6. Local Authorities have a vital role to play in improving and protecting the health of their local populations and we welcome the intention to strengthen public health’s role in this. We recognise that Local Authorities will face some difficult challenges on the deployment of scarce resource and we are committed to supporting Local Authorities to make decisions in light of the best available evidence on effectiveness and population need. However, as Directors of Public Health we have equal concern to ensure that the same goals are achieved in local NHS systems. We are concerned that this duality of focus is not adequately recognised in current proposals which heavily align Directors of Public Health with Local Authorities. It is not clear if, and how, Directors of Public Health will relate to the local NHS and the broader remit of health protection and health services.

7. Local Authorities can and ought to play a role in public health which extends beyond health improvement; to both health protection and health service planning. We are concerned that current proposals too narrowly define the role of Local Authorities in public health and reduce local accountability for health protection and health service planning. The move of Directors of Public Health to Local Authorities only makes sense if mechanism can be developed to ensure they have the highest possible level of influence across the spectrum of Local Authority and NHS activities and do not narrow the focus of local public health to health improvement. To enable this Directors of Public Health should be:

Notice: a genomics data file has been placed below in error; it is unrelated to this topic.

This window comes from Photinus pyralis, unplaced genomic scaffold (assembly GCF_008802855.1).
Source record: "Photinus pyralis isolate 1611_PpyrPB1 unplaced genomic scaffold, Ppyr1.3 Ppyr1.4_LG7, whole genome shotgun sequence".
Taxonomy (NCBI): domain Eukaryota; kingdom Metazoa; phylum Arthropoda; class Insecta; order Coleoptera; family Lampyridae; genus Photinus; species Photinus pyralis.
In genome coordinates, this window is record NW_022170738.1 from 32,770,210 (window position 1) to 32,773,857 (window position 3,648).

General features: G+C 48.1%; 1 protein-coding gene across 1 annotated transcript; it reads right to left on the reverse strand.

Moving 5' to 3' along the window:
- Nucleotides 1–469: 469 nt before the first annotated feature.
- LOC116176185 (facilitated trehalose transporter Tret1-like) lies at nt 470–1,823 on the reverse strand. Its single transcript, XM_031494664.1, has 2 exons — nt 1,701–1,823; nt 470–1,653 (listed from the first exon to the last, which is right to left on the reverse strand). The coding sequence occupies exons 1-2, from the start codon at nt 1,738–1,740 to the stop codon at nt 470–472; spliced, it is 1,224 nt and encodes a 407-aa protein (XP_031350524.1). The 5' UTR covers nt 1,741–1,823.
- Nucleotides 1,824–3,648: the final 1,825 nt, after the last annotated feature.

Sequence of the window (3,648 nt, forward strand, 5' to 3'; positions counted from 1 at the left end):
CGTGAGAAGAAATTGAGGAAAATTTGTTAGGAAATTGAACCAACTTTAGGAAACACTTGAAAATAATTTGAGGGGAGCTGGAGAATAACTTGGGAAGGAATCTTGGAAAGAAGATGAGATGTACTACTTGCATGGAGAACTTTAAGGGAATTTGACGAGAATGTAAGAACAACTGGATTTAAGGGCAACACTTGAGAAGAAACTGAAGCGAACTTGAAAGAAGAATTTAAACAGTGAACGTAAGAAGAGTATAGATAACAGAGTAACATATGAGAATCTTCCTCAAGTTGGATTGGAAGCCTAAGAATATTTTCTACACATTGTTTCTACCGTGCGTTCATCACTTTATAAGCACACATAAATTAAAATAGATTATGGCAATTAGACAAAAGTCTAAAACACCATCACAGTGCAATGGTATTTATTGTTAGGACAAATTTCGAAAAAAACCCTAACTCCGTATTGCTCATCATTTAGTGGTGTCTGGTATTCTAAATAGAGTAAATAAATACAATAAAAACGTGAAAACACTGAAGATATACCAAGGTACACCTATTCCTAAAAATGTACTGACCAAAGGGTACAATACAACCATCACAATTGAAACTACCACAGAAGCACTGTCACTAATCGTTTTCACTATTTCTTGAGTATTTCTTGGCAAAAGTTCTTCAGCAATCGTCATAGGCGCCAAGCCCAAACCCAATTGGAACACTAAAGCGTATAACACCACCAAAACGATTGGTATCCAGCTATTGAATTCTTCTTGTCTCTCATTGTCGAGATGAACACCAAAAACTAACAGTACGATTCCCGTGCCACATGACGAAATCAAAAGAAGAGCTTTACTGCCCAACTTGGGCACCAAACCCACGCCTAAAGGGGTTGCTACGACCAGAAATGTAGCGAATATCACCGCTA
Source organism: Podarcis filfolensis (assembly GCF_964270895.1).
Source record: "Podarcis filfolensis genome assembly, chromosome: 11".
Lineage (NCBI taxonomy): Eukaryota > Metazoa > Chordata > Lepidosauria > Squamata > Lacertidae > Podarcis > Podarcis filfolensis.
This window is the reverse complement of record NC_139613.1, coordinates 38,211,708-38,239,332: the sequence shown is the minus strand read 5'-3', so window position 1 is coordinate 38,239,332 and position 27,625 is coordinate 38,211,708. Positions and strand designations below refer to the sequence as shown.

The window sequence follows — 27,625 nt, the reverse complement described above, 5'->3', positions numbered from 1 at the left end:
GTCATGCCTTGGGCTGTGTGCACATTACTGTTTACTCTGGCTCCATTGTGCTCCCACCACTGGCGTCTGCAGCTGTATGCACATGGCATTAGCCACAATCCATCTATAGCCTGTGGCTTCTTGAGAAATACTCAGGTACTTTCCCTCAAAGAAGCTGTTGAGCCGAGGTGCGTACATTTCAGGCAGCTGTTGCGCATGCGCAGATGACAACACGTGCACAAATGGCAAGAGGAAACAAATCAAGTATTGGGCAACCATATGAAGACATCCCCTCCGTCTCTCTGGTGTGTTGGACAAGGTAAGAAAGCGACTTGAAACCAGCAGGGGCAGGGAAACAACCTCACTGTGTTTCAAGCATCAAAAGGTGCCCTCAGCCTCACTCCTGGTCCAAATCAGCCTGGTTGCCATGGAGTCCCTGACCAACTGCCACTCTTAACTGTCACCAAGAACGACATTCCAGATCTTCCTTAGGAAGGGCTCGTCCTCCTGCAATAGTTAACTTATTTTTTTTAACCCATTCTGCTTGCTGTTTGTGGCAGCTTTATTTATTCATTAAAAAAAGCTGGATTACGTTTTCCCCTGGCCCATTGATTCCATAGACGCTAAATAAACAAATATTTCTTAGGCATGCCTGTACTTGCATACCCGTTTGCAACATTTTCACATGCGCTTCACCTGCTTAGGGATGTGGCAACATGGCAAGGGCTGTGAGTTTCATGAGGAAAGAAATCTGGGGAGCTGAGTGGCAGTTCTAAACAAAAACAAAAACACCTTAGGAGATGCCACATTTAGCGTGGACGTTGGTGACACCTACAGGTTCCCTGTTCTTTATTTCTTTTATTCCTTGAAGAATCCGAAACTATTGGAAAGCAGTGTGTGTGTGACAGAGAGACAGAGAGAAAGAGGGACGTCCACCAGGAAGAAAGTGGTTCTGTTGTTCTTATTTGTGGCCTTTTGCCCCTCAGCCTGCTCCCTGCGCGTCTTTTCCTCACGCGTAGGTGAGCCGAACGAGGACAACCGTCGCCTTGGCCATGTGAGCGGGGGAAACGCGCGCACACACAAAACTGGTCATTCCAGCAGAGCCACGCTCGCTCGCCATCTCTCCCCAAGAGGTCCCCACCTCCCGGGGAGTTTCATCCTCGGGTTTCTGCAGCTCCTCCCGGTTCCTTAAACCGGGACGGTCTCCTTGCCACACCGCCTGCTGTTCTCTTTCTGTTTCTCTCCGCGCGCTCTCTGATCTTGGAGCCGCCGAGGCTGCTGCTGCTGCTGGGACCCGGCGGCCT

either employed by PHE and seconded to Local Authorities or be jointly appointed by PHE and Local Authorities;

accountable for the three domains of public health: health protection, health improvement and health services;